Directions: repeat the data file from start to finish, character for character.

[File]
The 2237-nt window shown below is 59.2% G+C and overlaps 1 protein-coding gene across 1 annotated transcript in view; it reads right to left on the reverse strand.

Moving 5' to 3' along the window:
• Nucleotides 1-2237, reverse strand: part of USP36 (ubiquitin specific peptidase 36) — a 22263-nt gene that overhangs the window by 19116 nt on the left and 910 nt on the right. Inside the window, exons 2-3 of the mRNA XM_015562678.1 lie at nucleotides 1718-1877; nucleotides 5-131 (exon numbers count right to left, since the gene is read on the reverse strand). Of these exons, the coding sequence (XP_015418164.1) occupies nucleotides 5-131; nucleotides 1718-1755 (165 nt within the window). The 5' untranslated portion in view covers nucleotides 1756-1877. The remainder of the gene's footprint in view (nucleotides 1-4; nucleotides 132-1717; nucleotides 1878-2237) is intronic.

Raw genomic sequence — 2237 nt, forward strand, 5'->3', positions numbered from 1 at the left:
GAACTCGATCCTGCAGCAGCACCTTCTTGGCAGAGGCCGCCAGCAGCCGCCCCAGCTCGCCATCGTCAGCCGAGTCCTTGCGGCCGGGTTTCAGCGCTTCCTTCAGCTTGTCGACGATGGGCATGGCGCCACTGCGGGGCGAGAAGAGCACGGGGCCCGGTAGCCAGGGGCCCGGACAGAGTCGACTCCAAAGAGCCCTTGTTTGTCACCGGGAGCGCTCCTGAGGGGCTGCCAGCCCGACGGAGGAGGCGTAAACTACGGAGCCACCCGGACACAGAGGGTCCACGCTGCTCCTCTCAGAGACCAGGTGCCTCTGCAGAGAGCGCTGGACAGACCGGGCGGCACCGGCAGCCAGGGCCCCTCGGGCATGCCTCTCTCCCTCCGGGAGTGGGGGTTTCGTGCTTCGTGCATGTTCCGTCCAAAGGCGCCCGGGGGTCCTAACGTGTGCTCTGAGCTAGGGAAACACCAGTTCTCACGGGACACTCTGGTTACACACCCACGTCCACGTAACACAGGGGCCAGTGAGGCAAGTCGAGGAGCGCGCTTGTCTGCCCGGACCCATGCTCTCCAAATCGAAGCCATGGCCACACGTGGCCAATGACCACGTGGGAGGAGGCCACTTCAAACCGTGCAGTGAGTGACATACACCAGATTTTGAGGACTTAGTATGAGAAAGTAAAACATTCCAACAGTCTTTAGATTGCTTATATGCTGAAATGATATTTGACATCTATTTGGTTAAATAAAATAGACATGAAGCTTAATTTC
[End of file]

The 2237-nt window shown below is 59.2% G+C and overlaps 1 protein-coding gene across 1 annotated transcript in view; it reads right to left on the reverse strand.

Moving 5' to 3' along the window:
• Nucleotides 1-2237, reverse strand: part of USP36 (ubiquitin specific peptidase 36) — a 22263-nt gene that overhangs the window by 19116 nt on the left and 910 nt on the right. Inside the window, exons 2-3 of the mRNA XM_015562678.1 lie at nucleotides 1718-1877; nucleotides 5-131 (exon numbers count right to left, since the gene is read on the reverse strand). Of these exons, the coding sequence (XP_015418164.1) occupies nucleotides 5-131; nucleotides 1718-1755 (165 nt within the window). The 5' untranslated portion in view covers nucleotides 1756-1877. The remainder of the gene's footprint in view (nucleotides 1-4; nucleotides 132-1717; nucleotides 1878-2237) is intronic.

Raw genomic sequence — 2237 nt, forward strand, 5'->3', positions numbered from 1 at the left:
GAACTCGATCCTGCAGCAGCACCTTCTTGGCAGAGGCCGCCAGCAGCCGCCCCAGCTCGCCATCGTCAGCCGAGTCCTTGCGGCCGGGTTTCAGCGCTTCCTTCAGCTTGTCGACGATGGGCATGGCGCCACTGCGGGGCGAGAAGAGCACGGGGCCCGGTAGCCAGGGGCCCGGACAGAGTCGACTCCAAAGAGCCCTTGTTTGTCACCGGGAGCGCTCCTGAGGGGCTGCCAGCCCGACGGAGGAGGCGTAAACTACGGAGCCACCCGGACACAGAGGGTCCACGCTGCTCCTCTCAGAGACCAGGTGCCTCTGCAGAGAGCGCTGGACAGACCGGGCGGCACCGGCAGCCAGGGCCCCTCGGGCATGCCTCTCTCCCTCCGGGAGTGGGGGTTTCGTGCTTCGTGCATGTTCCGTCCAAAGGCGCCCGGGGGTCCTAACGTGTGCTCTGAGCTAGGGAAACACCAGTTCTCACGGGACACTCTGGTTACACACCCACGTCCACGTAACACAGGGGCCAGTGAGGCAAGTCGAGGAGCGCGCTTGTCTGCCCGGACCCATGCTCTCCAAATCGAAGCCATGGCCACACGTGGCCAATGACCACGTGGGAGGAGGCCACTTCAAACCGTGCAGTGAGTGACATACACCAGATTTTGAGGACTTAGTATGAGAAAGTAAAACATTCCAACAGTCTTTAGATTGCTTATATGCTGAAATGATATTTGACATCTATTTGGTTAAATAAAATAGACATGAAGCTTAATTTC